KARACHI: Elimination of Nepotism and Corruption will inevitably eliminate the core issues and help in democratic development, a moot was told. Corruption is the biggest curse of Pakistan and sadly politicians are more involved in this blight.
The moot on “Imperatives of a New Social Contract: Building on the Charter of Democracy & the Eighteenth Constitutional Amendment was organized by Shaheed Mohtarma Benazir Bhutto Chair, University of Karachi.
The role of three great Pakistani women including Mohtarma Fatima Jinnah, Mrs Nusrat Bhutto and Mohtarma Benazir Bhutto cannot be ruled out for the restoration of democracy in Pakistan as in the absence of these great women, Pakistan perhaps would still be living in the era of darkness, authoritarian rule and dictatorship, said Director of Pakistan Study Centre, University of Karachi, Prof Dr Syed Jaffar Ahmed.
He lauded Mohtarma Fatima Jinnah who had challenged the dictatorship of Ayub Khan when it was in its hay days and Mohtarma Nusrat Bhutto fought courageously during the last days of Ayub Khan and the early years of general Zia-ul-Haq, particularly during the days when her husband was in prison and was facing trials.
Mohtarma Benazir Bhutto’s struggle for the restoration of democracy constitutes a glaring chapter of our history”, he observed.
The founding fathers of Pakistan choose democracy for the Nation however, it later vanish because of the military rule. Since the inception of Pakistan, half of the era is being ruled under military rule, he added. If anything happens good in Pakistan is because of the constitution and other documents. These are all the mistakes of the past that are being corrected today under a constitutional democracy.
Dr. Jaffer Ahmed maintained that it was in the 1980s that one saw the dawn of Ms Bhutto on the political horizon of the country. Taking the mantle of leadership from her father, who was resenting a military rule from behind the bars, she emerged as a symbol of defiance, and one of the most vocal voices for the restoration of democracy.
“Today while again brought to a crossroads and forced to review, if the democratic path is still an option the country could continue to pursue, one needs to look at the past and do a historical audit of our politics. Two questions emerge: If the failure of the civilian regimes fosters the inevitability of extra-political interventions, one may then ask why all the military regimes in the past had to resign in favour of a civilian dispensation”, he questioned.
Dr. Ahmed maintained that the Charter of Democracy carried a vision that could correct some of the major wrong practices which had made inroads in our system and had contaminated it. Many of these proposals were accommodated in the 18th Constitutional Amendment.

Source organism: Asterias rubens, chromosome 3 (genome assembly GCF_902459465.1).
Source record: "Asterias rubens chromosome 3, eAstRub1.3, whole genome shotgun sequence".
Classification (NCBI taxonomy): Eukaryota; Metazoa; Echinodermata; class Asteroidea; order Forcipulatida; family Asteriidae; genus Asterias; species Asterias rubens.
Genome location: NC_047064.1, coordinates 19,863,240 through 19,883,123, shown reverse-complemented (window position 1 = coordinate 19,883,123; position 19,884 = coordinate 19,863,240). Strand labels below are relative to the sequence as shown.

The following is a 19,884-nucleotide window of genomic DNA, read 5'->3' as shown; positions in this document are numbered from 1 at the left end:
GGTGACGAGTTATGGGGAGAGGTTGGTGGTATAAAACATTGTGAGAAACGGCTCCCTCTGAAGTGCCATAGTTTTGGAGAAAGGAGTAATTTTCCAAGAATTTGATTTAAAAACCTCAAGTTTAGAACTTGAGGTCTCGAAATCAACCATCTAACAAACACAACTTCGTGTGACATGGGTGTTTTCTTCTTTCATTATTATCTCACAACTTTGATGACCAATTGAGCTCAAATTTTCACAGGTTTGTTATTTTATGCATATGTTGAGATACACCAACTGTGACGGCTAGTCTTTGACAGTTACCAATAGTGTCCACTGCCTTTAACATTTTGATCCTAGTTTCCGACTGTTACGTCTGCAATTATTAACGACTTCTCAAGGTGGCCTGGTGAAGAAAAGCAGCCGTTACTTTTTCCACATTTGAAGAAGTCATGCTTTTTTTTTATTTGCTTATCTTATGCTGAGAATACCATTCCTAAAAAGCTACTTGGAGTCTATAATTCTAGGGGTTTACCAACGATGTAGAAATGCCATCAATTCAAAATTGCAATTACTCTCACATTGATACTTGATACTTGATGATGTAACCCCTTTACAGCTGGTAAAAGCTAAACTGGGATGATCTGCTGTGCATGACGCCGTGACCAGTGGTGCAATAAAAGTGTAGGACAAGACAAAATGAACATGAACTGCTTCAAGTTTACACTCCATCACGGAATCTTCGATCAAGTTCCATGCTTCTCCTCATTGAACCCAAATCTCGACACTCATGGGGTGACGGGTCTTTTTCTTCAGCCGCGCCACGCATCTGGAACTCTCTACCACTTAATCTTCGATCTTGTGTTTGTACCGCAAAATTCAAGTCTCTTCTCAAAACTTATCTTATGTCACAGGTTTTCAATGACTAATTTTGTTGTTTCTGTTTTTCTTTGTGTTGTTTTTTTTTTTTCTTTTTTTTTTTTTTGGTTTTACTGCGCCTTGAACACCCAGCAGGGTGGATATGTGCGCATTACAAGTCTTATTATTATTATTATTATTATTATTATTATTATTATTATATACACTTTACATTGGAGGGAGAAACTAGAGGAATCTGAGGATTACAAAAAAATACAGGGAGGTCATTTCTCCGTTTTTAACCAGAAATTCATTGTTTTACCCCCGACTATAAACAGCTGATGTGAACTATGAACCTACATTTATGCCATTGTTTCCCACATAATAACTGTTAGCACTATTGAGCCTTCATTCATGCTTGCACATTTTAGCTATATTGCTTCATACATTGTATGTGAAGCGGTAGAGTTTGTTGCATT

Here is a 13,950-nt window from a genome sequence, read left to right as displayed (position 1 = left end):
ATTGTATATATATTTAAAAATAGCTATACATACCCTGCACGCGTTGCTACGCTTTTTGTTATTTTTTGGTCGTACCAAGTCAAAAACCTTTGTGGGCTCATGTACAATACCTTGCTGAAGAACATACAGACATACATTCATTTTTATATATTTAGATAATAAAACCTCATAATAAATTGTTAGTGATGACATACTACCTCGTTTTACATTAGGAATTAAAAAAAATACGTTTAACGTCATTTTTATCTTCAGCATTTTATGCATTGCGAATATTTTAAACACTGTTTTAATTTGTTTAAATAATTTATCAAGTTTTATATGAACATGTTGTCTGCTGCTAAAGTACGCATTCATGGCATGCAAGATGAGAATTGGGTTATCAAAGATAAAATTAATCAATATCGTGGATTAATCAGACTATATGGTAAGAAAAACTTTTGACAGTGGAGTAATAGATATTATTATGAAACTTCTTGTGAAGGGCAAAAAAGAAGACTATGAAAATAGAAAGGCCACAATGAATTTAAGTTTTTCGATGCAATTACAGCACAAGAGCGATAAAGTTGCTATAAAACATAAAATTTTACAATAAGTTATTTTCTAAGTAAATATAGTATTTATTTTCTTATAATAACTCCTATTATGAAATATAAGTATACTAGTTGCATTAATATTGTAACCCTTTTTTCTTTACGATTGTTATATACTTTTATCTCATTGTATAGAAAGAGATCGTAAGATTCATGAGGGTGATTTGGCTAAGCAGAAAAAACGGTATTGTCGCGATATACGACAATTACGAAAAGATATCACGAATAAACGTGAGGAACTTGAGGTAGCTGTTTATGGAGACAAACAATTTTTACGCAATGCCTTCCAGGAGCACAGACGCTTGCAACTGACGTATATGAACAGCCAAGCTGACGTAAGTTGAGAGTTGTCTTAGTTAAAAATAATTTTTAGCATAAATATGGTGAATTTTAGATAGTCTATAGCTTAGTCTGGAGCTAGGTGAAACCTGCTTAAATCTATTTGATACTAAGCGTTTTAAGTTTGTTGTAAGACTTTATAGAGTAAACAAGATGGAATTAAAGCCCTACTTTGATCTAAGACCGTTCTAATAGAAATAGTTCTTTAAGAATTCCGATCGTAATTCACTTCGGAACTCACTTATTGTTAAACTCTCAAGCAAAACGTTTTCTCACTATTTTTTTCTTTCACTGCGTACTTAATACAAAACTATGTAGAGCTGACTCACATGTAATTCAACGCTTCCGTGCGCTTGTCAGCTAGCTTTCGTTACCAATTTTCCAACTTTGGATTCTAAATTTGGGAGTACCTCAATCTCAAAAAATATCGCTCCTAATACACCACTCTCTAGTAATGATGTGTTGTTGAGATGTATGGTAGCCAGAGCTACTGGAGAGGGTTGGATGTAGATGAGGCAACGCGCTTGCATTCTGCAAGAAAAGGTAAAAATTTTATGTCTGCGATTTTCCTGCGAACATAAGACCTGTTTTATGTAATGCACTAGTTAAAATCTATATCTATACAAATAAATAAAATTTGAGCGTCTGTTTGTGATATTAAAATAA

The 36 clauses of the Charter of Democracy affirmed the commitment of the two major parties regarding democratization and expansion of provincial autonomy.
Sahar Gul, Director SMBB Chair, said the purpose behind organizing SMBB Memorial Lectures is not only to impart democratic education to the various sections of society especially youth; but it was also intended to construct a robust discourse on the pertinent challenges that Pakistani State and Society are passing through.
“We all strongly believe that inclusive narratives and participatory discourses have always played vital role in the developing and shaping thought process of society. Keeping this aim in view we are trying to engage intelligentsia and academia of high stature in this endeavour, and I am optimistically confident that it will definitely open new windows and avenues of thought and discourse in society”, she said.
“Since this is the first lecture of the series, we chose to discuss prospects for the new social contract in Pakistan; because we strongly believe that the State crises in Pakistan merits multi-dimensional open discourses in society”, she added.
With the hope that this intellectual process may find objective solutions of the complexities that we are facing in Pakistan at all levels.
Mohtarma Benazir Bhutto was not only an icon of struggle for sustainable democracy, but she was a visionary leader, who always strived for solution-centric paradigms. Besides the variety of intellectual works and political endeavours, she was the one who initiated Charter of Democracy in 2006.
The Best thing about the Charter was that, it was signed in alliance of two parties, by their leaders, which were current Prime Minister Mian Mohammad Nawaz Sharif of Pakistan Muslim League Nawaz and Mohtarma Benazir Bhutto of Pakistan Peoples’ Party on May 14, 2006, in London.
The main purpose of the Charter was restoration of civilian democratic rule, and ending the military rule established by the Coup d’etat brought by General Pervez Musharraf.
The Charter of Democracy was a great initiative to bring paradigm shift in Pakistan’s federal structure and political system to make democracy more inclusive, sustainable and substantial.
In the concluding remarks Dean Faculty of Social Science Prof. Dr. Moonis Ahmar discuss the key points of the lecture, he said We still need to learn a far as democracy is concern. It’s not all about rights; it’s about the responsibilities too. The lack of tolerance, accountability and research based politics is missing from the political system of Pakistan.
He further added in his remarks that Politicians must restore their credibility by delivering to the Nation; Politicians should connect themselves with the socio-economic problems of common people. Nations are not made by table talks; Nations are made by hard work and dedication.
Acting Vice Chancellor University of Karachi Prof. Dr. Ghazala Rizwani appreciated the lecture program and said it was a good initiative by the SMBB Chair.